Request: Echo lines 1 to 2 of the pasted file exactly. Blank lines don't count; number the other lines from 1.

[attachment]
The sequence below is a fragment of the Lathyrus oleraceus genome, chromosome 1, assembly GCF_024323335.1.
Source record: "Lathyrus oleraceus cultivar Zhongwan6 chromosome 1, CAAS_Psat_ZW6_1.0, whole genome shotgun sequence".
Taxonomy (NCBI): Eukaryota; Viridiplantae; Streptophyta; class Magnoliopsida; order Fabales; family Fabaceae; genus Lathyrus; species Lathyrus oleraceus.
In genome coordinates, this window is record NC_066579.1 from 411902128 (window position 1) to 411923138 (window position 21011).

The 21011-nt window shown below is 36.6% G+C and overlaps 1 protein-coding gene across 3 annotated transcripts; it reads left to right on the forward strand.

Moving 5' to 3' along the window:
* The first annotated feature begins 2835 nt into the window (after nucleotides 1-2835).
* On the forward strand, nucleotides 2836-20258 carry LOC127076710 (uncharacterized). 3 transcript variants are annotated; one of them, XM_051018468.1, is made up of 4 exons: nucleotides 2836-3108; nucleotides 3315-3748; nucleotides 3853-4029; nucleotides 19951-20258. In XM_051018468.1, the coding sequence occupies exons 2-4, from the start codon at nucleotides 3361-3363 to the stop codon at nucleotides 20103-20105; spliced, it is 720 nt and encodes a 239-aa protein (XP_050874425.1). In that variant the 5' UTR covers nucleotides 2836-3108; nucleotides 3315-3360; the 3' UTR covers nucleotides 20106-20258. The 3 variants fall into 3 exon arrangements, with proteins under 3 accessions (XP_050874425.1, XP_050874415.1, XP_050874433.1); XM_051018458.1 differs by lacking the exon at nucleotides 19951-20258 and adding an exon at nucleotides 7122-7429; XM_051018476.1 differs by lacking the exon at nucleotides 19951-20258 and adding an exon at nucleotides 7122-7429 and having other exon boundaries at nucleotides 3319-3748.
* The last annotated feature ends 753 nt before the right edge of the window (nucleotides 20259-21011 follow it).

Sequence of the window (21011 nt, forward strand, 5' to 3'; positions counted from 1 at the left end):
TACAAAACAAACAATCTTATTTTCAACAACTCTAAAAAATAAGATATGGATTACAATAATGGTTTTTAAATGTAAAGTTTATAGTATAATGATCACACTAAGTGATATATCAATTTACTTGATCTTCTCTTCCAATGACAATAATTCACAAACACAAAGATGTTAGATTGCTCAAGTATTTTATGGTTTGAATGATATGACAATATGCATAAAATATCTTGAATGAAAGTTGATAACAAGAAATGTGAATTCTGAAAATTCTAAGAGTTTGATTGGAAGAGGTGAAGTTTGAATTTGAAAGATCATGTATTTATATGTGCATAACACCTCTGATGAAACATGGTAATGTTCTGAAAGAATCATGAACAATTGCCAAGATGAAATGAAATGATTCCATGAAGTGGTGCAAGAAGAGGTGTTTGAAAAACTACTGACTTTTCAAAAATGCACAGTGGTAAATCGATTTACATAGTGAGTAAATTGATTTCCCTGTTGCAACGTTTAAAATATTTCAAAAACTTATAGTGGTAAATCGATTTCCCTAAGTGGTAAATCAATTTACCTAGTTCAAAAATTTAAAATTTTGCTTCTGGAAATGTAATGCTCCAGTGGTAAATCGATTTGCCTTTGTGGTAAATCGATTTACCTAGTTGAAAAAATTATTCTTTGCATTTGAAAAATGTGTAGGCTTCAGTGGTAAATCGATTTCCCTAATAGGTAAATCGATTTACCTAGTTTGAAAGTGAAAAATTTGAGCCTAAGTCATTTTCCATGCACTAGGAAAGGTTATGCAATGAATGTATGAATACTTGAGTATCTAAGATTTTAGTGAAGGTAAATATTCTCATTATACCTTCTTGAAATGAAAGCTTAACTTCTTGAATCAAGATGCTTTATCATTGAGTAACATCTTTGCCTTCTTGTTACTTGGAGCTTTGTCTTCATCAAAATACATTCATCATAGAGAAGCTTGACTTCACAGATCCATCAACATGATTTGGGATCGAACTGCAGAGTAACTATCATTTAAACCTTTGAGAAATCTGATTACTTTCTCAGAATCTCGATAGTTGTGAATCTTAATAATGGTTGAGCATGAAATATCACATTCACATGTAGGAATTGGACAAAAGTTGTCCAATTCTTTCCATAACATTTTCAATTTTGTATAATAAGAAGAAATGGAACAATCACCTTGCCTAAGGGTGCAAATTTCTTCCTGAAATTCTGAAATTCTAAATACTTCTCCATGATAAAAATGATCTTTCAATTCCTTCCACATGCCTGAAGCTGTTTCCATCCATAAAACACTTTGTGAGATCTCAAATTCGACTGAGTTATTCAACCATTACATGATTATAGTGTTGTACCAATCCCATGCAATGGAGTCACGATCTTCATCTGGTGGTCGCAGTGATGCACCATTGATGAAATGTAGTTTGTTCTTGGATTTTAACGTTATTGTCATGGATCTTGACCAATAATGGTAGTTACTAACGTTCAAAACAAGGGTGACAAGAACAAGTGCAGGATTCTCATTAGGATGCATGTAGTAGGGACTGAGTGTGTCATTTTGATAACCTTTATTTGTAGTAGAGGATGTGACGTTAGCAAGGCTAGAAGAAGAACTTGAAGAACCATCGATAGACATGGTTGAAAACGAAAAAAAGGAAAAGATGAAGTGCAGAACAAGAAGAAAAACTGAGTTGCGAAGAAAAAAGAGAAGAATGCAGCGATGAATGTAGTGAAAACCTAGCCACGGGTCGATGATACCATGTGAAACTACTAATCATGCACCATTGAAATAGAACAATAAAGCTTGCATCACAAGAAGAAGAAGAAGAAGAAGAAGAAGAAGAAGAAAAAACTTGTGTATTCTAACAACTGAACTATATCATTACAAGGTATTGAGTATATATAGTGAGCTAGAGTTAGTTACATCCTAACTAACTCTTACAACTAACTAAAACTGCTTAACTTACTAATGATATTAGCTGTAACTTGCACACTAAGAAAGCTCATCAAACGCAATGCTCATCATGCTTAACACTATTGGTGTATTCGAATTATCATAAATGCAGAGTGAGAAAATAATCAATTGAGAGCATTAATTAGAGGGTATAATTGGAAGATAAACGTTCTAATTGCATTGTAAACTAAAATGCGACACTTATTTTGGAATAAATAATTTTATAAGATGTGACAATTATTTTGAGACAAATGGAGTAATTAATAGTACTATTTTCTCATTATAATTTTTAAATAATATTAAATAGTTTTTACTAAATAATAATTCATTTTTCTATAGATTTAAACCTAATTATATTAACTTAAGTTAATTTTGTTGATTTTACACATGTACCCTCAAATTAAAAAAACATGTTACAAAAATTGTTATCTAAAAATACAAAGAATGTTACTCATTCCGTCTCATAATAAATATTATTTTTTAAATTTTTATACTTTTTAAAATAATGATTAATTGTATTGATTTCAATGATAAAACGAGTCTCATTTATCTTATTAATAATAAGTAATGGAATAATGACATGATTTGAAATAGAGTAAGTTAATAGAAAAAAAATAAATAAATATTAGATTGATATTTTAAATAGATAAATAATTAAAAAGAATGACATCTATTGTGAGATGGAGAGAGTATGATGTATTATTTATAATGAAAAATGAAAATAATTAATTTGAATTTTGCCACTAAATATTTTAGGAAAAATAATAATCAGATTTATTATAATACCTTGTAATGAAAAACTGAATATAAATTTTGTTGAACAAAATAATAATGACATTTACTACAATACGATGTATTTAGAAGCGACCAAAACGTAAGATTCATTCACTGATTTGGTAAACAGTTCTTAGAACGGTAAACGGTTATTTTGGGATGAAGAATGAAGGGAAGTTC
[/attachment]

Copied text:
The sequence below is a fragment of the Lathyrus oleraceus genome, chromosome 1, assembly GCF_024323335.1.
Source record: "Lathyrus oleraceus cultivar Zhongwan6 chromosome 1, CAAS_Psat_ZW6_1.0, whole genome shotgun sequence".